Northwest Arkansas Times from Fayetteville, Arkansas on May 22, 1974 · Page 29
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Northwest Arkansas Times from Fayetteville, Arkansas · Page 29

Fayetteville, Arkansas
Issue Date:
Wednesday, May 22, 1974
Page 29
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Page 29 article text (OCR)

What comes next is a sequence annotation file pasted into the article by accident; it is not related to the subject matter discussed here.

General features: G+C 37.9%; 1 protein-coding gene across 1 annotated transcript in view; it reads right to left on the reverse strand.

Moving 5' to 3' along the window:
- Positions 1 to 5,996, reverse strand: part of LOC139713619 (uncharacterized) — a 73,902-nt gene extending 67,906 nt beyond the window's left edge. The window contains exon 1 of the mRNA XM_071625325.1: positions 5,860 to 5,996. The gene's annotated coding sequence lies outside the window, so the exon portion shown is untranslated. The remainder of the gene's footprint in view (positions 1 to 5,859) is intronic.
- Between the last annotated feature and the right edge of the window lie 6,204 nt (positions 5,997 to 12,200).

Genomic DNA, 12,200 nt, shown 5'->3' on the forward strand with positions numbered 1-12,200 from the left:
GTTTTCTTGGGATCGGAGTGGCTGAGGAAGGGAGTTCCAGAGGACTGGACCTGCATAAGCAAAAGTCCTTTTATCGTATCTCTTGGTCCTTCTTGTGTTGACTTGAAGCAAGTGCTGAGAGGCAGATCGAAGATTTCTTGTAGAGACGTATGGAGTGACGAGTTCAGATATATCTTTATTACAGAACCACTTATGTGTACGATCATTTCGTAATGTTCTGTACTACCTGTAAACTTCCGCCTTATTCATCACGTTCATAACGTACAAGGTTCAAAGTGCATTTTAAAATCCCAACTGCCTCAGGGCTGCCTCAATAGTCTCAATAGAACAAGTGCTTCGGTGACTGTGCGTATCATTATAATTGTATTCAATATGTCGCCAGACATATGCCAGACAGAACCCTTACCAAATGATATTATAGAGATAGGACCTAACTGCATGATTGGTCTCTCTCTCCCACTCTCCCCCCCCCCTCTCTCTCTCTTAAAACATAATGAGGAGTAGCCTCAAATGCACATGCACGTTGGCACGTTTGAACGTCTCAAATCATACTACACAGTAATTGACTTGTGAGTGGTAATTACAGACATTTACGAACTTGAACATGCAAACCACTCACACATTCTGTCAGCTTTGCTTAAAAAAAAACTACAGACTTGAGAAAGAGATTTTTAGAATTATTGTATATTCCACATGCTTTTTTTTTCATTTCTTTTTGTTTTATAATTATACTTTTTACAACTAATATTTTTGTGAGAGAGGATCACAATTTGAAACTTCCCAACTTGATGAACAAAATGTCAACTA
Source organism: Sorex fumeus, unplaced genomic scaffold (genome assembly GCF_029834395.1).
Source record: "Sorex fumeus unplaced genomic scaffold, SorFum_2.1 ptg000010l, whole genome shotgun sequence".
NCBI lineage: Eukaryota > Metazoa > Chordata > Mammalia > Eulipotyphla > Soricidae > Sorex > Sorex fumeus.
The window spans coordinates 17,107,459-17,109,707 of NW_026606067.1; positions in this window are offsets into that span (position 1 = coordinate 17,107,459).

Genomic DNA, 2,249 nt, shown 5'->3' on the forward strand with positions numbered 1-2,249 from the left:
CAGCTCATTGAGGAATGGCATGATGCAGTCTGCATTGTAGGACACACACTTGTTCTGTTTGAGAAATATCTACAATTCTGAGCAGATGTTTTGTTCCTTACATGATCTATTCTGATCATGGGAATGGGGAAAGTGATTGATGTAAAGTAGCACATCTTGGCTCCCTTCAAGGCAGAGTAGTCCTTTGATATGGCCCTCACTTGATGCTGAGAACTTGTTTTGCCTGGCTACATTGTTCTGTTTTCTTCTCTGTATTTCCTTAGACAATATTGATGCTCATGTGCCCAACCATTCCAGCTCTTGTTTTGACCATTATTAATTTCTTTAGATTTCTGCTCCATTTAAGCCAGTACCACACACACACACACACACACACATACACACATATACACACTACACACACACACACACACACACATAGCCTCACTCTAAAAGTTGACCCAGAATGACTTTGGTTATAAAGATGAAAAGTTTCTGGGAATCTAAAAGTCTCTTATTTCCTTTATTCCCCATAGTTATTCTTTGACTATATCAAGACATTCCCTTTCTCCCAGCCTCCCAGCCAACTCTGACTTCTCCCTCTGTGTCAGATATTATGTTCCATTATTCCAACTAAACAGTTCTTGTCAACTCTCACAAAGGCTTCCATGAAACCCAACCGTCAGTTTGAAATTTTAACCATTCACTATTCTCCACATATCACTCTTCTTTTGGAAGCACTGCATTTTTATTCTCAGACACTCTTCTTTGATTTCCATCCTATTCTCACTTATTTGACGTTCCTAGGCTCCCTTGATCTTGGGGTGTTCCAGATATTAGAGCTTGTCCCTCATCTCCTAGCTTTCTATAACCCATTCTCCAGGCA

31 NorrW.rt ArkonMi TIMES, W*d., May 22, 1974 rAYITTIVILLE, ARKANSAS How Arkansas' Congressmen Voted House Approves Keeping Productivity Commission Alive WASHINGTON -- Here's how$2.5 million in fiscal 1975 for Arkansas Members of Congresshe Presidential Commission on were recorded on major rollProductivitv and Work Quality, call voles May 9 through Mayand Urns keep it alive. 15. Tlic purpose of the com- HOUSE VOTING mission is to increase producti- Passed, 238 for and 139vily in Ihe American economy «gainst. a bill (S. 1752) to spend by cutting down on waste or Hawaii Requires Temperature Correction In Gasoline Sales by promoting automation. In the past, the commission has. for instance, demonstrated bettor ways for loading perishable vegetables and fruits into refrigerated train cars. Supporters argued t h a t in creasing productivity helps America compete with foreign manufacturers and is a key to halting inflation, flcp. John Rousselot (R-Calif.) said. "Productivity is the mainspring oi economic stability, growth and HONOLULU (AP) -- You can| drive farther on a cold gallon of gasoline t h a n on a warm gallon, but Hawaii has imposed rules to insure t h a t every gallon sold contains the same amount of energy. Hawaii is the only slale to require I emporalure-corrcclcd gallons, and in times of energy shortages, this makes a real d i f f e r e n c e , the stale's director of weights and measures said Tuesday. "Somebody is being ripped off whether the retailer or the consumer--if you don'l correct for tcmiwrature." said George H. MallimoE. A slandard gallon of gasoline is defined as 231 cubic inches at 60 clebrecs Fahrenheit, he said. In this balmy city, though the average temperature of the product is about 80 degrees. For every 10 degrees temperature increase or decrease gasoline expands or contracts six tenlhs of one per cent volume. "Before we correcled for temperature, consumers weri losing half a pint of gasoline in a five gallon purchase." Mat timoe said. "That amounted tc about $1.5 million lost by con sumers each year in Hawaii." The state requires Honoluh dealers to pump 233.8 cubii inches for a one-gallon deliv ry. The size of a gallon varies rom area to area and from ummer lo winter. Mattimoe aid, but the result is lhat ev- ry Hawaii driver buys amo amount of energy. the Temperature correction here s the rule on petroleum "frorr lie lime il clears cusloms until I flows into your tanks." Mat imoe said. When the energy crisis hit. we had the same number of gallons,from the Federal Kner- Office," he said, "but we Hammerschrnidr Funds LITTLE ROCK (AP) -- The committee to re-elect Rep John Paul ilammerschmidl, R Ark., reported Tuesday that i had raised $725 during May 7-16 and had spent $586 of lha amount. Receipts to date have tolalei S4.950 and expenditures hav been S2.355. Ihe comniitte said. The largest contribution dur ing the period was S300 fro f i;. wd more vould have gallons than we had without lem- jcralurc correction." An admillcd crusader for e m p e r a t u r e correction. Mai- Jmoe said he has urged Ihe N'ational Conference on Weights and Measures to allow all states to adopt the system. The federal Trade Commission requires temperature cor- lion on all packaged liquids. of Darda that a Elizabeth Kennan nelle, a housewife. Federal law requres contributions of $101 or more b reported. Hammerschmidt represent the 3rd Congressional Dislric Four Democrats are vying i Ihe May 28 Democratic mary to oppose him in the 5 general election. rec from milk to motor Mat- pr Nov rosperity." Opponents argued thai the ommission duplicates the work existing agencies. Rep. lenry Gonzalez (D-Tcxas) said productivity commission is, herefore, "unproductive." Rep. I. R. Oross (R-Iowa) called the ill "a piece of legislative rash." Rep. John Hammerschmidt ceded because Ihe per-case taj^Sen. Robert Stafford (R-Ver.) s expected to yield 57.5 million' nnually for the program. O p p o n e n t s argued lhat leclining sales -- since 1954 per apita consumption has dropped ibout 20 per cent -- require he federal government to help 'gg producers as much as possible. Other opponents said R-3) voted "yea." Bill Alexander (D-l) a n d R a y Thornton (D-4) v o t e d nay." Rep. Wilbur Mills D-2) did not vote. EGG PRODUCTION Passed. 238 for and 151 against in amendment lo force egf producers to pay the total cos of a proposed federal program to help them sell eggs. The amendment was attache (o a bill (H.R. 12000) to le the Department of Agriculture advise egg producers on im proved production methods ar better advertising techniques. As a result of the amcnc mcnl. the program will b financed only by a voluntar five-cents per case (30 doze eggs) tax on large producers. The amendment changed Ian guage that would have per milled Ihe Department of Agr culture lo pay up lo $100,00 a n n u a l l y i n administrate costs. Supporters a r g u e d that government subsidy is nc pon ld . igg producers, should get subsidies similar to those given cotton and grain growers. Alexander, Hammerschmtdl and Thornton voted "nay." Mills did not vole. SENATE ROLL CALL SPEED LIMIT -- Rejected 29 for an d 62 against, an amendmenl to let stales raise their speed limits lo 60 miles per-hour. Since Jan. 2. slales nave been subject lo the feder y-csUiblished 55 m.p.h. speed limit. In rejecting the amendment the Senate voted lo continue th lower limit. The amcndmcn was offered to S. 3267. ai energy bill. Supporters argued that state: should be permitted to adjus speed limits to local terrain and said that 55 m.p.h. is to slow for long-distance trave! western states. Sen. Rober Dole (R-Kan.) said that m.p.h. is an unreasonably an frustralingly low speed to tra vel," He also said the low lim" hurts the trucking industry. In opposing the higher limi aid, "The higher speeds equire more energy. The igher speeds will kill more eople." Sen. Jennings Ranolph (D-W. Va.( cautioned .gainst forgetting "lhat (he fuel hortage was nol a mid-winler allucination, but rather a per- manenl fact of life." Sen. John McClellan (D) 'Oted "yea." Sen. J. W. Fulbright did not vote. SCHOOL AID -- Passed, 56 or and 36 against, an amend ment to give rural and suburban areas more Title I educa ion aid in fiscal 1975 than thcj received in 1974, and urban ireas less. The amendment was offeret .o S. 1539, the elementary and secondary education bill. Title I funds go to school dis tricts with high populations o tudents from poor families. Here's the list of slates tha will lose money under the nev formula, if it becomes law: Alaska, California, Connect cut, Illinois, Iowa, Kenlucki. Maine, Massachuselts, Michi gan. Minnesota, New Jersey New York. North Carolina O h i o Carolina. Pennsylvania, South Dakota, Sout Utah West Virginia and the Dislric of Columbia. The amendment adopted formula that the House alread had passed. In general, senators volin or the amendment were those hose states would get more M. and senators voting against ere those whose slates would ose money. McClellan voled "yea" and ""ulbright did not vote. BUSING -- Tabled, 47 for md 46 against, an amendment o prohibit long-distance busing if students to achieve racial jalance in the schools. The amendment was offered o the elementary and second- iry education bill. It also would iave permitted schools to go _o court to overturn certain existing busing plans. The amendmenl would have prohibited busing students far- ter than the school next-closest :o their neighborhood school and would have outlawec using across school districi ines unless Ihe lines drawn for racial reasons. In voting to table the amend monl, the Senate in effect killed it. Supporters of the move to table argued thai the counlo has enough problems wilhou gelling further hung up on Ihi issue of busing. They salt busing is effective in breaking, down social barriers, and fo providing equal education. Those voting against tin move to table argued tha busing fires racial tensions instead of calming them. Sen Edward Gurncy (R-Fla.) sai here is "no consistent evidence f educational improvement ai resull of busing." McClellan voled "nay" and Fulbrighl did not vote. I'ARENTAL CONSENT -Rejected. 40 for and 43 against, n amendment to require arental consent before schools force sludenls le undergo erlain "psychological" leets or larticipate in "innovative' programs. The amendmenl was offered o Ihe elementary and second- ry education bill. Those voting for argued that control over what students earn should be left to their parents, nol Ihe schools. Sen. J a m e s Buckley (D-N.Y.) argued lhat parents have Ihe ·ight to be informed aboul out- of-thc-ordinary federally funded irograms in which their child- ·en might participate." Those voting against argued .hat school programs and school-administered tests are matters of stale and local TOlicy, nol open to federal regulation. Sen. Alan Cranston (D- Calif.) · said the amendment "would thwart a slate's compulsory-attendance laws," and might interject the federal government into "issues of academic and personal freedom thai should be" lefl in local and stale hands. McClellan voted "yea" and Fulbright did not vote. limoe said, and temperature correction is standard within the petroleum industry. About the only place it is not the rule, he said, is at the retail gasoline pump. Because American motorists drive 10 per cent more in summer than in winter, Maltimoe said, only the motorists in a few chilly northern slates buy a true gallon of gasoline over Ihe long run. ___ Democratic Party Maverick To Challenge GOP Senator Mayor Peter F. Flaherty of, Pittsburgh today won the Democratic nomination to the U.S. Senate and the right lo challenge Pennsylvania's Republican Sen. Richard S. Schweiker in November. Flaherty, 48. a party maverick who accepted organization support in the big Democratic counties for his first statewide racl, squeezed pasl former stale insurance commissioner Herbert S. Denenbcrg and two rivals in Tuesday's primary e! ecu'on. Flaherty's victory came in a surge of vote returns f r o m western countries where he piled up big majorities, including solid support from Democrats in his home Allegheny County. Denenberg, 44, who became nalionally known wilh strong consumer stances as insurance commissioner, won Pliila delphia by 24,000 votes despite party backing for Flaherty. But Flaherty took Allegheny Coun- Master Gardener Is Losing Baffle With Dandelions TROY, Mich. (AP) -- Jerrj Baker, "America's master gar dener," is waging battle will the enemy in his front yard, and he's losing. He says every time he turns around Mother Nature "is giving me a punch in the mouth." A glance about Baker's yard in this Detroit suburb would nol indicate that the gardening author lives there. Like thousands of other yards, il is dolled wilh weeds. The grass needs mowing; Ihe half-acre is dotted wilh dan- dllions, dehydrated rhoden- dron. chickwecd and creeping junipers, and a 10-by-10 yard vegelable patch needs spading. "It's just your average yard.' 1 says Henry, a close friend and neighbor of Baker. Baker's fast-selling gardening bo ok s--"Plants are Like People" and "Talk to Your Plants"--have earned him the label of "America's master gardener" and "Mr. Grow It All.' Bui weeds are growing between and around many of his plants. A 115-foot blue spruce has grown crooked since it toppled in a winter storm. A large section of his backyard needs to be torn up and raised to keep it from flooding. And his evergreens need pruning. One of the Ihings Baker says in his books is lhat the gardener should talk to his plants -nicely. He has even gone so far as to name three of his favorites. "Deke, Denney and Doris Delphinium." Baker has his own television show, syndicated in more than 100 markets. His name is synonymous with growing things and he has been asked to endorse some 112 commercial products -- from fertilizer to windshield wipers -since he quit his job as a De trait policeman in 1961 to sell garden equipment. "I Jo what I say I do in my htokj. But I'm not immune from problems," Baker says. y. which includes Pittsburgh, by more than 67,000 voles. With 92 per cent of Ihe 9,610 ·recincls counleri, the vote vas: Flaherty 432,548, Denenberg 402.752, Ihe Rev. Frank Mesaros 60.507 and former U.S. Rep. James Qujgley 31.985. Flaherty had left his Pittsburgh hotel headquarters by Ihe lime victory was assured, ind Denenberg also had gone home to hod. ON HIS RECORD Schweiker said he didn't care which Democrat opposed him. He said he would run strictly on his own record. "It won't change my style. Watergate won't hurt me. How could it hurt someone who made the (President's) enemy 1st?" said Schweiker. who called recently for President Nixon's resignation. Election officials s a i d less :han 30 per cent of the stale's million regislcred Demo crats md 2.5 million registered Republicans cast ballots. They also nominated candidates for 25 congressional seats, governor, lieutenant governor and more than 200 legislative seals. In the 25 congressional races, only one incumbent fell. WILLIAMS LOSES Rep. Lawrence G. Williams, a suburban Philadelphia Republican, l o s t to Delaware County Dist. Ally. Stephen McEwen in the 7th District. Williams had been stripped of party backing in a squabble wilh Ihe GOP organization. Two olher GOP incumbents, John H. Ware in the 5th Dis- .ricl and George A. Goodling in .he 19th, retired instead of seeking re-election. Democratic Gov. Milton .T. Shapp, first chief executive to get a chance lo succeed himself ;ince 1876 because of a constitutional change, easily w r on rencrnination. R t p u b h c a n s nominated Drew Lewis, a 42-year-old businessman, to challenge Shapp. 61. in November. Melhanol Tested As Gasoline Substitute SEATTLE (AP) - You could drive a "coal stoker" instead of a gas guzzler under a program the federal government is considering. A government energy expert said Tuesday that the coal-produced fuel melhanol would cosl aboul 12 cents a gallon, but because it takes about twice as much methanol to produce the same- energy as gasoline, its effective price is doubled. But it still remains about half the price paid for gasoline. Dr. Alexander Mills, chief of the Division of Coal Energy Research for the U.S. Bureau of Mines, said government underwriting cost of a methanol production pilot plant, half of a demonstra- ion production plant and one- Ihird of Ihe automobile engine testing. Mills said 70,000 barrels of methanol a day are being produced at present in the United Stales. That's about one per cent of the producion of gasoline. in a speech the was considering two-thirds of the HWY. 71 S. HWY T70 Monday Thru Saturday 8-8 Sunday 9-6 WEST FORK WAREHOUSE MARKET WE ACCEPT USDA FOOD STAMPS ····*····· · S P E R B Y AND * · HUTCHINSOM » WE GIVE DOUBLE GREEN STAMPS EVERY WEDNESDAY Quality Sliced Pork Loins BACON Wilson's Certified All Meat Cftfl! £ A MMTM U A IMC FRANKS 120zpkg D" CANNED HAMS 49* SALT PORK $119 Wilson's -- 6 Varieties COLD CUTS Wilson's Smoked PORK CHOPS · · · · · · · · S P t R H Y AND · · HUTCHINSON * Griffins PEPSI-COLA 5 $ 1 SALAD DRESSING s , 66* 69' 39' 3 WITH THIS COUPON 100 FREE S H GREEN STAMPS WITH A $5 OR MORE PURCHASE (Excluding Tobacco Products) (Expires 5-28-74) Qt. Jar Prize Taker FLOUR Open Pit BAR-B-QUE SAUCE 5 Lb. Bag 18- Oz. Fresh Lettuce ·HUTCHINSON Fresh Swet Corn Celery Large Stalk , ···············*·*·· » · · · · »·· ····*··· ··· ···· Oil-Ida FRENCH FRIES Coleman FRUIT DRINKS Martyland Club INSTANT COFFEE rOLGER'S or MARYLAND CLUB 1 LB. CAN ·e^V^r- Hytop CRACKERS Bolo DOG FOOD Oxydol or CoM Power DETERGENT ··········· ·············· »···»··· · **t»o****«« ANO * S P E H R Y A N D · S P E R R Y A N D · £ p f A f t y A f t O · I PCM MY A N D · S P E R N Y A N D · S P E H R Y A N D · C P E M H Y AND · S P E R M Y A N D · S P E H B V AND · SPCftftV A N D · SPEMftr AND 1 SOU · H U T C H I N S O » « H U T C H I N $ O N » H U 1 C H I N S O N · HUTCMINSON · HUTCHINSOH ·HUTCNINSON · HUTCH1NSON * HUTCHINSON · HUFCHINSON · MUTCMIMSOM · HU1[-Hlr»»OM NUTCrflHSo ·········»·*· · ···· ··························· ·· ·················· ········*···*···